You Ask, I Answer: Why Do Language Models Have So Much Trouble With Facts?

You Ask, I Answer: Why Do Language Models Have So Much Trouble With Facts?

In today’s episode, I dive into why large language models (like ChatGPT) sometimes provide incorrect information. You’ll learn how these models are trained and the limitations that lead to factual errors. You’ll also gain insights into how to get more reliable answers from these fascinating tools.

You Ask, I Answer: Why Do Language Models Have So Much Trouble With Facts?

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Machine-Generated Transcript

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Christopher Penn: In today’s episode, Brooke asks, Why is it that large language models like chat GPT have such a hard time providing factual information, particularly credible information and credible sources? This is a really good question.

It’s a very interesting question requires some knowledge about how language models work behind the scenes.

The way they work behind the scenes is they have ingested huge, huge, huge amounts of text petabytes of text and a petabyte is about 1000 laptops worth of text, right? If you have a really nice laptop, it’s about 1000 of those just in text.

And many models are trained on like eight petabytes, so 8000 laptops worth of plain text.

And what they’re trained on is the statistical relationships among characters and words and phrases and sentences and paragraphs and documents.

What that means is statistical relationships between words or concepts may not reflect factual relationships.

It’s statistical relationships do not reflect factual relationships.

So a model may come up and say, Hey, you were asking about, let’s give a medical example, you know, the effects of of COVID, you know, long COVID.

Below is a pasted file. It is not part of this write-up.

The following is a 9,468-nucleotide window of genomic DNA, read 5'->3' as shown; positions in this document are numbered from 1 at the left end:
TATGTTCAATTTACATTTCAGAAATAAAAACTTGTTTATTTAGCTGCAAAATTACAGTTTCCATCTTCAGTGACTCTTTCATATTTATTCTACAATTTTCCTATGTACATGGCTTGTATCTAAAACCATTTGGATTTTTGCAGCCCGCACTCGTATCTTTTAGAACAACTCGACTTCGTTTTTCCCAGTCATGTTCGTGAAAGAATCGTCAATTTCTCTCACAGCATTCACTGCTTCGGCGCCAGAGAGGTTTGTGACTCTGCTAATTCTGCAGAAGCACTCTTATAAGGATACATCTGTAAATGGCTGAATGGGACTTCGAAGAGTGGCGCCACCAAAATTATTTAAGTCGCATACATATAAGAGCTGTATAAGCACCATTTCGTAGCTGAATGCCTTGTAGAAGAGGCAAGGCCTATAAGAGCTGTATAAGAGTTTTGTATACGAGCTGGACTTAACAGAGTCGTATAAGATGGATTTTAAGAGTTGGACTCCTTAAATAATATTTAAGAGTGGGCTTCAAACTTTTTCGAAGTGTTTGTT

There’s a lot of text on the internet about this topic.

But just because there’s a lot of it doesn’t mean it’s wrong.

Right? There’s certainly no shortage of people with factually wrong takes about about it that have posted a lot of content about it online.

And so models, we’ll be looking at correlations at statistics of what corresponds to those terms.

And when you ask a model, hey, whether you’re one of the ways to treat long COVID, it will pull together the statistically relevant answers, even though they’re not factually correct.

Let’s say, as an example, let’s say there’s a there’s 100 times more wrong information than right information.

Statistically, then you’re 100 times more likely for a model to to come up with wrong answers than right answers.

This is one of the sort of the hidden challenges about language models is they are trained on a lot of text, they are not necessarily trained on a lot of quality text.

This is also a challenge with even stuff that is quality.

If there’s if it’s problematic.